The Philadelphia Federal Reserve Manufacturing Business Outlook Survey headline index came in at a better-than-expected 12.0, indicating solid growth. That’s a decline of 5 points but still solid and a beat.
The forecasts ranged from a low of 9.0 to a high of 15.5. The consensus forecast was looking for 11.0.
Current Indexes Indicate Solid Growth
More than 28% of the firms indicate an increase in activity and only 16% reported an easing. The index for current new orders barely declined from 25.8 in August to 24.8 in September.
Mid-Atlantic manufacturing firms also reported an overall improvement in sector employment in September. Nearly 25% reported higher employment, while just 9% reported lower employment.
The employment index rose 12 points and the average workweek index rose 6 points.
Future Optimism Remains
While the diffusion index for future general activity fell 12 points to 20.8, more than 37% of the firms still expect increases in activity over the next six months, and only 16% expect declines.
The future new orders index fell 9 points and the future shipments index fell 2 points. But firms remain optimistic about future hiring and the future employment index rose 6 points.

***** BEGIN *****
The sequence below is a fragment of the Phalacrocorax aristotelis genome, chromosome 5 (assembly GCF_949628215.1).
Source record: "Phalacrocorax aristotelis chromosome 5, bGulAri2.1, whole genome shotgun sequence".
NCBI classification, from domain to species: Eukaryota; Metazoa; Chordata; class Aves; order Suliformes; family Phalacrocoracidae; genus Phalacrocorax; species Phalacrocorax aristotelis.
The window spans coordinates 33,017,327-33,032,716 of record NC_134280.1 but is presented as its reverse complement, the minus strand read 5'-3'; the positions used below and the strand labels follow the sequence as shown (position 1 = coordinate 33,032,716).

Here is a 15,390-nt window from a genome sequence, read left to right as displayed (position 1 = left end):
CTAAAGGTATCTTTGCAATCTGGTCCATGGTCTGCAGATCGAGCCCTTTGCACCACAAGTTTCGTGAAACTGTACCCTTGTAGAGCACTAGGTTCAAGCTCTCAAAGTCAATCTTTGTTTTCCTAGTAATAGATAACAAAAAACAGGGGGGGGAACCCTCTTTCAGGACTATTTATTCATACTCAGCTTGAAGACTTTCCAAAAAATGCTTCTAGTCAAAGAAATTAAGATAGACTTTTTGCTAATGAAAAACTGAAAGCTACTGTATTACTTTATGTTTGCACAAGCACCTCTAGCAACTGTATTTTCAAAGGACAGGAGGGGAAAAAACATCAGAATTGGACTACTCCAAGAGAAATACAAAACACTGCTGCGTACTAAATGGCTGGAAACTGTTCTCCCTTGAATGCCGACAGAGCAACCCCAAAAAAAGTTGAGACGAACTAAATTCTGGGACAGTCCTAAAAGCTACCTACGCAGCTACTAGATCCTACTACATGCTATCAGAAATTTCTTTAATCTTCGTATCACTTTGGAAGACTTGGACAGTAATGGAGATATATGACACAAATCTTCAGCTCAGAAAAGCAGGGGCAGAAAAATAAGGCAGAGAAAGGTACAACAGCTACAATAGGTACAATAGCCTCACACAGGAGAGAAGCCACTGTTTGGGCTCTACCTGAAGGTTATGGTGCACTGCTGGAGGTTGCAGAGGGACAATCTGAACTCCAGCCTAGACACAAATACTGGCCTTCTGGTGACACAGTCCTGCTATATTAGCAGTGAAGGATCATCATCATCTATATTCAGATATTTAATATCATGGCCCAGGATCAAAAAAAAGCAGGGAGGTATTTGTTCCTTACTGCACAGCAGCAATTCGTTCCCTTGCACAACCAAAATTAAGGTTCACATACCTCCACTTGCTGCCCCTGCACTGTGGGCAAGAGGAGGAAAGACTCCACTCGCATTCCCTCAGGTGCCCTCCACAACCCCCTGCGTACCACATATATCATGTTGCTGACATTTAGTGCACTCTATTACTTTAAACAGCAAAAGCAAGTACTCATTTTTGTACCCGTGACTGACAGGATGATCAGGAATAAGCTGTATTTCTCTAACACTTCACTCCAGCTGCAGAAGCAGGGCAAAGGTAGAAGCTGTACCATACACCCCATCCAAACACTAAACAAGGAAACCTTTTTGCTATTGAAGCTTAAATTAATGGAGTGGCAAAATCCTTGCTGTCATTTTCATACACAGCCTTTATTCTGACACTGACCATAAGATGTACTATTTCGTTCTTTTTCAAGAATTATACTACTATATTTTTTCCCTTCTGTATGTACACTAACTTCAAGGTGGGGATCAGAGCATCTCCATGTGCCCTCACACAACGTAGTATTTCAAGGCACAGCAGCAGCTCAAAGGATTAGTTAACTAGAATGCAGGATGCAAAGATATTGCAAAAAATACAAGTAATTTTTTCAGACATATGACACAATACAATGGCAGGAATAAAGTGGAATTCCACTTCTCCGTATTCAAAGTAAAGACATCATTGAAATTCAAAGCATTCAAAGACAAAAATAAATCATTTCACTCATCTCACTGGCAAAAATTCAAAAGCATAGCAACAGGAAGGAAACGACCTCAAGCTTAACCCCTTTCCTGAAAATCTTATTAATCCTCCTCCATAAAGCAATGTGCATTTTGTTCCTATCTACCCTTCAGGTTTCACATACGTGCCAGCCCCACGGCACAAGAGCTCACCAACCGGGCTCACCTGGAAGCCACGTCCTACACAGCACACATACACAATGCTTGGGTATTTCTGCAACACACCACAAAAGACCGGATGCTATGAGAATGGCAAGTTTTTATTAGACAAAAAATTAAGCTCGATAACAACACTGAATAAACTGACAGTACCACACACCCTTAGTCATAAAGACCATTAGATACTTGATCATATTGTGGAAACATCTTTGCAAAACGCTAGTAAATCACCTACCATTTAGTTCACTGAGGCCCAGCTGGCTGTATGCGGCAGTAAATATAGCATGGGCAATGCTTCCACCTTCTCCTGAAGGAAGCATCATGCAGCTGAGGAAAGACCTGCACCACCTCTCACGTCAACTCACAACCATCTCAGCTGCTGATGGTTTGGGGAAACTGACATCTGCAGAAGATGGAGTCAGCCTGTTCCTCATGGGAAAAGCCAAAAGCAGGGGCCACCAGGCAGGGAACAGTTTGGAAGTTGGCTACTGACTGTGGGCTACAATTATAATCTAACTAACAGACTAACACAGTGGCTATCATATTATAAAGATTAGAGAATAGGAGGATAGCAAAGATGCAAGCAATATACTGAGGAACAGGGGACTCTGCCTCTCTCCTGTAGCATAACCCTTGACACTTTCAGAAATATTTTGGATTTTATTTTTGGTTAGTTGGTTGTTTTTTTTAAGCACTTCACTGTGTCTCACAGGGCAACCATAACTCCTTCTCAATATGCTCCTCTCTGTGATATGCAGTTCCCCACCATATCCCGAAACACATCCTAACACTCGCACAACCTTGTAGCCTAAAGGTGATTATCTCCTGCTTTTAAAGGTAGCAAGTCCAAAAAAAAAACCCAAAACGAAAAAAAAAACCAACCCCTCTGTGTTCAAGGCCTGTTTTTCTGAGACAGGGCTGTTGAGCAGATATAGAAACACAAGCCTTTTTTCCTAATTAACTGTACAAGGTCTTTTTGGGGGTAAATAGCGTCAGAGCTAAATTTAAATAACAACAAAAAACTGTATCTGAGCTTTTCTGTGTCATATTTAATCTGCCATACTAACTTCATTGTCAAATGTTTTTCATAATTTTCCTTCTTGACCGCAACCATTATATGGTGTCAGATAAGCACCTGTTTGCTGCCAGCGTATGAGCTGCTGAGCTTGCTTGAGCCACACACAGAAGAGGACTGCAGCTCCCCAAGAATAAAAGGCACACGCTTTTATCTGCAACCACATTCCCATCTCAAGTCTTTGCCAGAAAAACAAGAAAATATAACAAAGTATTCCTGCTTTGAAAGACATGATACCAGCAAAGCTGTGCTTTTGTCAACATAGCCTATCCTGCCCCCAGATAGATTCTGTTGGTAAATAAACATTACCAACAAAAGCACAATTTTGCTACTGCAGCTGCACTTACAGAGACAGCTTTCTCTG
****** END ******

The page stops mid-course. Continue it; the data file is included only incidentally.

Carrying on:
Regional manufacturing firms also expect prices to move higher in the next six months: The future prices paid index rose 10 points and the future prices received index gained 9 points.
Overall, the regional report offers far more positive than negative news. It is in line with the surprisingly strong report on industrial production this week from the Federal Reserve.
industrial production rose 0.6% in August after declining 0.1% in July, easily beating the forecast range and consensus. Forecasts for the total index ranged from a low of -0.5% to a high of 0.6%.
The consensus forecast was just 0.2% and manufacturing output more than recovered from the losses in July, gaining 0.5%. The data is enough for a cautious suggestion that the manufacturing slowdown might be behind us.
The Manufacturing Business Outlook Survey showed firms are adding employees, unfilled orders are increasing and supplier delivery times are slowing. All of that data indicates solid output.